3 responses to “Thoughts on “The Third Way”

  1. Hi – Thanks for your thoughts on this film. As you may have read elsewhere by now, there are a number of factors about the documentary which do not help its aim in trying to assert the compassion of the Catholic Church for homosexuals. Many of these are tied up with with people involved – including the Executive Producer who has a habit ‘off screen’ of being anything but compassionate. The ex-gay movement and narrative is also heavily represented. Very risky choice of participants. It’s clever, well made, slick – young people walking through crumbling ruins, a metaphor of their sad empty lives AND THEN, the Church comes along and they’re walking in sunshine. Mmmm. Anyway, if you want a different view on the background here’s a link. A long read – it was not originally written for a blog. Regards from the UK

  2. Hi Sue:

    As an ex-journalist, I’m familiar with what amounts to drive-by opposition research, in which quotes are taken, occasionally out of context, and spun to make them seem as bad as possible. That’s what that post appears to be, and I know better than to simply accept any of that post at face value. It would take me a long time to figure out what’s legit and what’s not, and I simply don’t have time or energy. Readers are welcome to try to sort through it all and have at it if they’d like.

    That’s not to say I evaluated the film at face value. Clearly, it has an agenda and is open about it. I factored that into my review and adjusted my expectations accordingly. And I watched it twice, and I wasn’t impressed. Still ain’t. And I get the idea that those who are its proponents may be so because there’s very little available that tries to show the Church’s teachings on homosexuality (which, whether we like it or not, has a 0.00000000000% chance of changing) in a positive light, and they’ll glom onto something like this, flawed as it is.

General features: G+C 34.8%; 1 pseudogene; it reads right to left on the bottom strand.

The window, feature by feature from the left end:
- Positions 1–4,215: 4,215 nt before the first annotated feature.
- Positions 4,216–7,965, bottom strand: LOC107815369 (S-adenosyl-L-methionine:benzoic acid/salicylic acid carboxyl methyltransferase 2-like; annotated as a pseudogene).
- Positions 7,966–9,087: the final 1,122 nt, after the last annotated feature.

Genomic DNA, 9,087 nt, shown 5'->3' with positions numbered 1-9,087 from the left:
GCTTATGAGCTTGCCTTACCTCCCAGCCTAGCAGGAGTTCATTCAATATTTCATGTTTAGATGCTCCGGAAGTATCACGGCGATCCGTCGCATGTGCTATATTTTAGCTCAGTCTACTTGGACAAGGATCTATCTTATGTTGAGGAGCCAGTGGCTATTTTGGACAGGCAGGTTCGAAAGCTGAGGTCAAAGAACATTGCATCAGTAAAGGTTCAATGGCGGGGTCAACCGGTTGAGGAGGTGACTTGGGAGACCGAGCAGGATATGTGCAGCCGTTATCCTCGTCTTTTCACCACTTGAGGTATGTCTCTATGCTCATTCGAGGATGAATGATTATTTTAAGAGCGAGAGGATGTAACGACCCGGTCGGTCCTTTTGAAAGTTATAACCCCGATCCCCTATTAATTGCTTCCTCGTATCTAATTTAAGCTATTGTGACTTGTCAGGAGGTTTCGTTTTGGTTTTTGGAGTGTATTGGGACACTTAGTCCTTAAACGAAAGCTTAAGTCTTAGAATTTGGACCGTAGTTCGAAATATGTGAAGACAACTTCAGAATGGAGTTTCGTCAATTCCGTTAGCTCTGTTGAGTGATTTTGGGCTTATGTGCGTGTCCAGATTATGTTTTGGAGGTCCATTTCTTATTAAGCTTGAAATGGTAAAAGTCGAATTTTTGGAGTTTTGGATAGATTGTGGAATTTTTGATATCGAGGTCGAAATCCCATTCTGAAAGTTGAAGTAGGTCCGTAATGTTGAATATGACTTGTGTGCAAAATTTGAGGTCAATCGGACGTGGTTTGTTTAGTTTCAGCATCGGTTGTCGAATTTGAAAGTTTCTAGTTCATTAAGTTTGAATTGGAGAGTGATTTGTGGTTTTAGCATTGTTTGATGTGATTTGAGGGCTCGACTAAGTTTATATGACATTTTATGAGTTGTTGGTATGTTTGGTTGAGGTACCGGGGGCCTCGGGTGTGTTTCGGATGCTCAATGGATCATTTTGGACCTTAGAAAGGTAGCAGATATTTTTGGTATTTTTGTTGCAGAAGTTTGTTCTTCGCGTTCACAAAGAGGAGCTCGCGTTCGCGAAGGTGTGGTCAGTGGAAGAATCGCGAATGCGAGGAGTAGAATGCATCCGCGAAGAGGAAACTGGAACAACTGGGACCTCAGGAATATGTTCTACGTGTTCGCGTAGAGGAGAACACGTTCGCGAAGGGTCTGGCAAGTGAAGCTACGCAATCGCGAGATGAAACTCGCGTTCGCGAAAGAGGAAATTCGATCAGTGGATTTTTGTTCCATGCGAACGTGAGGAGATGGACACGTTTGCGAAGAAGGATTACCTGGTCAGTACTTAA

If I had my druthers, the film would have cut out the doctors (frankly, they didn’t make an impression on me and I forgot about them while writing my review) and just had the documentary subjects actually interact — with family, friends, and the apologists. Show, don’t tell. Imagine all the gay interview subjects having a chat somewhere, or imagine them talking to Jason Evert. Show, don’t tell. You may not have liked that result, either, but it certainly would have been a lot harder to dismiss.

  3. Hi, No problem, thanks for your response. All I can say is that nothing in there is taken out of context – but as you say, you would have to check it out. Others, including a couple of current journalists have now checked it out. They had no issue with sources or the way they have been used. A lot of what is in there re Cohen has also been previously reported. It’s pretty straight up. My main purpose initially was to ensure as far as possible that the video stayed out of UK Catholic schools etc. So far, no one in the UK has endorsed it – we will see. As you may or not know, fairly predictably, the press in New Zealand came down fairly hard on the endorsement though for now they just took issue with the narrative. It will be interesting to see if it does go into schools there now that various agencies, including the Church, have picked up further background. It seems to have been taken off various sites in NZ and Australia – probably because of the negative press. All the best.